In winter their habitat can be fairly diverse as they leap-frog around in the lower North American thickets with other small birds until they find suitable food and safe lodging. Then they (more or less) settle down and stay until it warms back up in the northern US and Canada where they live and breed. Seems they like it “just right”, not too hot or too cold.
Their diet consists mostly of small insects such as; flies, wasps, beetles, spiders, and insect's eggs, especially those which are stuck to the undersides of leaves and twigs. In winter, they also eat a few seeds, sap, and berries from wax myrtles, poison ivy and red cedar. They seem to stay here for the fresh insect suet, a few evergreen shrubs, trees with berries, and sugar water. The micro-pond seems to be working fairly well also.
Their song is very recognizable too, and once heard you just have to look up to find them behind the distinct and voluminous sound they make. Their curiosity is greater than their fear, and rivals that of the European Robin which are known to follow a gardener all around the yard from various low branches watching any work get done. Perhaps to grab something stirred up within the ruffled ground, or just being extremely curious. Though unlike Robin, they really prefer to stay off the ground.
Although the conservation status states “low concern” or “common”, in some places they are very sparse or on the decline. So I write this article in hope of bringing awareness to gardeners who can prevent them from becoming endangered. Maybe just the awareness and appreciation is enough for now. Some of you may have had them in your garden and just never noticed before. So perhaps a few more North Americans may know a little more of what to look for. Keeping in touch with local gardeners, the wildlife conscious, and birders has always been a delightful way to stay in touch with the community.
Most of all we would love to hear your accounts of the Kinglet and all the other birds where you live, so please post them in the Bird Watching Forum here on Dave's. The forum celebrated its first anniversary as of January 1, 2008, and it's already proven to be a very lively and friendly place, with daily first hand reports and photos of birds from all over the world. I really do hope to see you there!
Hyperlinks to more Kinglet pictures by Dave's members>Last winter Dave's Garden member Charles Lentz (linthicum) took this excellent photo of RCKL revealing the crown, and since then he has taken several more. Sheila Franklin (SheilaFW) also posted a pic (TX5) with the crown showing! Other fine members have posted their great shots too. Kinglet has been spotted and/or photographed by DG members from Alaska, Oregon, OR2, California, Texas, TX2, TX3, TX4, TX5, Mississippi, Tennessee, Georgia, and Maryland. These photographer/bird watchers will tell you that they are not the easiest subject to catch being still, however certainly worth all the time it takes.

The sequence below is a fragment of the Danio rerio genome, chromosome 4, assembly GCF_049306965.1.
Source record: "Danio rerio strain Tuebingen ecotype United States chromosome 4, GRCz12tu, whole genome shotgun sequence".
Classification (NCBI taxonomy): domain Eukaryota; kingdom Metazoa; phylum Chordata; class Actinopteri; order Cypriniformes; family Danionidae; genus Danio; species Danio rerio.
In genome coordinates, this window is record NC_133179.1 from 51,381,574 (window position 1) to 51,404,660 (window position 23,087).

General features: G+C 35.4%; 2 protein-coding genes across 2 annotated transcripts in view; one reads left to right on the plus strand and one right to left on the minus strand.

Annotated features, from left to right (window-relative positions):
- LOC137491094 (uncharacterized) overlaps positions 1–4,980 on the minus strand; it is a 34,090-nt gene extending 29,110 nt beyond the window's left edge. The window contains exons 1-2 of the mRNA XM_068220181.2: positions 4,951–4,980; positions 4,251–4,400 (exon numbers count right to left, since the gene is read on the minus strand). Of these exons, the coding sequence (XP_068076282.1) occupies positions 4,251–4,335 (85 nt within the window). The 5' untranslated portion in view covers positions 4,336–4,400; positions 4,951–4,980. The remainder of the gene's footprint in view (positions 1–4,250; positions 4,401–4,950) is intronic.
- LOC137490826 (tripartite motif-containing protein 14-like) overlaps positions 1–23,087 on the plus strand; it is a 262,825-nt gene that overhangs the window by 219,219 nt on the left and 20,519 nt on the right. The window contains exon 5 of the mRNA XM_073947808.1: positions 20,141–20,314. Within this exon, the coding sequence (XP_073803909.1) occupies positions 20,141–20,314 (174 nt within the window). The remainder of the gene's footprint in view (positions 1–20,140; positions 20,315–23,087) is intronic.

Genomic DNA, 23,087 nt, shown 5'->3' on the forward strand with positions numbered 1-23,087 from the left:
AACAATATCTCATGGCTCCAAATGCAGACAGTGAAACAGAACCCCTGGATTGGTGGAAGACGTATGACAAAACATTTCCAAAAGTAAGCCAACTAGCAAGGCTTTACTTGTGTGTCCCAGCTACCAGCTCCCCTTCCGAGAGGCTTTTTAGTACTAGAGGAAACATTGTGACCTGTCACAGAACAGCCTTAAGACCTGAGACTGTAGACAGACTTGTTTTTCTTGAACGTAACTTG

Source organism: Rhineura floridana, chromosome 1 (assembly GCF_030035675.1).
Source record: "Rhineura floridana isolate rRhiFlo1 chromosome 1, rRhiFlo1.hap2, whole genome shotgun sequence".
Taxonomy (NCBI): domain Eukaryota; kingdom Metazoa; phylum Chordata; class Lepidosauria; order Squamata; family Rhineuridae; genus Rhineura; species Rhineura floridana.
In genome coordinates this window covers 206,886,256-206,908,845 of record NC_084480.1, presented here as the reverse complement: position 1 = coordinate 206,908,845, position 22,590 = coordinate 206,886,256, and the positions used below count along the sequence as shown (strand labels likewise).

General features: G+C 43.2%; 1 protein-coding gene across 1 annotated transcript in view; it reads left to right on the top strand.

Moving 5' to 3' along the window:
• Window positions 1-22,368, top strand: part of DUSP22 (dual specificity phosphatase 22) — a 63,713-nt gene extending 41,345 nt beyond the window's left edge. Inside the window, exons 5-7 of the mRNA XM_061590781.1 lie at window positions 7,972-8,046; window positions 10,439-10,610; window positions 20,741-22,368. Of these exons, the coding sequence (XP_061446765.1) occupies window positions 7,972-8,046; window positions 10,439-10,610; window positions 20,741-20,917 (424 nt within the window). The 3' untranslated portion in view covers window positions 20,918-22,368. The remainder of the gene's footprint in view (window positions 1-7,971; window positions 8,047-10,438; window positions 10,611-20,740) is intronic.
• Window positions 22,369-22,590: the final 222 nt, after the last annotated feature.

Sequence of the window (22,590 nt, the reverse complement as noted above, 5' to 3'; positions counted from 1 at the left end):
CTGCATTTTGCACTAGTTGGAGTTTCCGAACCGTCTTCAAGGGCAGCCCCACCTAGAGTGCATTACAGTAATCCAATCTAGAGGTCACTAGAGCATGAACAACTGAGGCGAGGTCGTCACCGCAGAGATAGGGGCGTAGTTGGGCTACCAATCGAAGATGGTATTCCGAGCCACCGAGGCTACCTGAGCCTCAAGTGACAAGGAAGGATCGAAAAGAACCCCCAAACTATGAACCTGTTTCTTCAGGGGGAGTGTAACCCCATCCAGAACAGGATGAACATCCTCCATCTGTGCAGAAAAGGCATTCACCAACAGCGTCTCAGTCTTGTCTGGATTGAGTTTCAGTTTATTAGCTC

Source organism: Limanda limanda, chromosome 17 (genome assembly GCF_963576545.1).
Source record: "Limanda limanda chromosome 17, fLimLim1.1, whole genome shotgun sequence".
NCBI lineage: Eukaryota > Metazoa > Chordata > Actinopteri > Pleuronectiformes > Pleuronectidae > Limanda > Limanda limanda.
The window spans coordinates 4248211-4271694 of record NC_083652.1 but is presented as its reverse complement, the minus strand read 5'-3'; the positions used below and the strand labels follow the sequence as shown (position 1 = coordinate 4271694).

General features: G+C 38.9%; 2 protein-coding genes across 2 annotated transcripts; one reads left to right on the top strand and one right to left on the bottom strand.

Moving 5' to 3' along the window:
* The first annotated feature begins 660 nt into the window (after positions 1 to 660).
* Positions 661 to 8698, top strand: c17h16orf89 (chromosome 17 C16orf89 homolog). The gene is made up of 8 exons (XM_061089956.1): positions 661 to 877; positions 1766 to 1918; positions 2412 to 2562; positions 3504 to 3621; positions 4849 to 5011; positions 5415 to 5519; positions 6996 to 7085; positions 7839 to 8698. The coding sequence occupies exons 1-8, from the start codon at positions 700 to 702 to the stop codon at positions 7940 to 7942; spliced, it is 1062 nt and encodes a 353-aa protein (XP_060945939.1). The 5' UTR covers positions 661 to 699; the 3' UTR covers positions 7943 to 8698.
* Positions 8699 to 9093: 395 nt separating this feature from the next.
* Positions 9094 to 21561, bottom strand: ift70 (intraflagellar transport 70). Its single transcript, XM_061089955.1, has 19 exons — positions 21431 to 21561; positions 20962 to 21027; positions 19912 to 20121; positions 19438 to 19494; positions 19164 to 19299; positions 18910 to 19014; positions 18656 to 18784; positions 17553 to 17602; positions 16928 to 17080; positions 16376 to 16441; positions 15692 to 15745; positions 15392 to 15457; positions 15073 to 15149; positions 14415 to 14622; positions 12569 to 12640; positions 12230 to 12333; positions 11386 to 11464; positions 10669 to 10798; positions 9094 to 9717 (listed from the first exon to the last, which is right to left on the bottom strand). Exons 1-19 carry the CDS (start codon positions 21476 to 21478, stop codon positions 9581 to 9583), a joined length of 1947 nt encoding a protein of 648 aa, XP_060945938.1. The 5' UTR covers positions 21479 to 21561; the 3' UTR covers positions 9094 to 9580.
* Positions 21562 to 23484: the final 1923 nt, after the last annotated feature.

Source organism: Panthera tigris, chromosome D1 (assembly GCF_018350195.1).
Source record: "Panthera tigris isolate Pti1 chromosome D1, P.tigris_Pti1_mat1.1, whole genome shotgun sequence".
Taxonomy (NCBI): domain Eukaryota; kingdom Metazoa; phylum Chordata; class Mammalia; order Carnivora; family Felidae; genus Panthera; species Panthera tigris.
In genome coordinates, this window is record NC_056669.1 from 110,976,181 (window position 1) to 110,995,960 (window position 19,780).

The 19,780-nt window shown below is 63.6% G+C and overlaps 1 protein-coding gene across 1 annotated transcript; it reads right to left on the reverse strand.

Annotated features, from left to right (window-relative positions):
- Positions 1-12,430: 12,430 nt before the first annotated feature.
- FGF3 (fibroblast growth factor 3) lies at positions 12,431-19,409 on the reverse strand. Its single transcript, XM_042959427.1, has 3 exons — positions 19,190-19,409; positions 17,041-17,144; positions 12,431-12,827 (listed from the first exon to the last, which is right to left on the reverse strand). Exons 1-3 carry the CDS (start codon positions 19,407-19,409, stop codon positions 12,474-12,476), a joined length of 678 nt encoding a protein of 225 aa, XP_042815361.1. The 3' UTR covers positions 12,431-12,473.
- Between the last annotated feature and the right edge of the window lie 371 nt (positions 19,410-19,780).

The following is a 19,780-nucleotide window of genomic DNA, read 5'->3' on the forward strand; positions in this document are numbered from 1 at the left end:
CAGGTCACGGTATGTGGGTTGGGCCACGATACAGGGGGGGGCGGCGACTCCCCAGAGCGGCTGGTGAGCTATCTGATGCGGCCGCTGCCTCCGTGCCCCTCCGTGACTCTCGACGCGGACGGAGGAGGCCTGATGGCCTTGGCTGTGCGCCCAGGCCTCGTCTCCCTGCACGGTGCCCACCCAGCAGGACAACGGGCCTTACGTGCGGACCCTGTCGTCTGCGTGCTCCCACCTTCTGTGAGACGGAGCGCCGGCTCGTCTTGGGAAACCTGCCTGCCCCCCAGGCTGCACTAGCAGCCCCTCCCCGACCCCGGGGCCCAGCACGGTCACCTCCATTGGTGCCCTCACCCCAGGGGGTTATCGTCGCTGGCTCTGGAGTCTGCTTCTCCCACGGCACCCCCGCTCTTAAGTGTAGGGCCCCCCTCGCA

1. Monocular vision occurs when the eyes are placed on the sides of the head. Each eye sees a different image. The advantage here is the field of vision greatly increases, so that the bird can see danger from both sides. http://wings.avkids.com/Book/Animals/instructor/birds-01.html 2. Food habits/Habitat/Breeding, from: http://www.oiseaux.net/birds/ruby-crowned.kinglet.html 3. Other small birds including Orange-crowned Warbler, Yellow-rumped Warbler, Wilson's Warbler, Vireos, Gnatcatchers, and any number of similar sized species of which eat the same foods. 4. Micro pond- A shallow tub recessed into the ground with circulating water and a simple aquarium heater.
About Deb Magnes
Debnes has been retired since her youngest of 4 was born. Now she has spent any spare moments researching every sort of life in the garden. Furthermore writing for about 10 years, on subjects of faith, plants, and wildlife, and it all revolves around the garden. In the process of pursuing several of her life's passions, she found some real treasures in practical every day life. It's where she confirmed that everything on earth, be it thought or matter, sows a seed.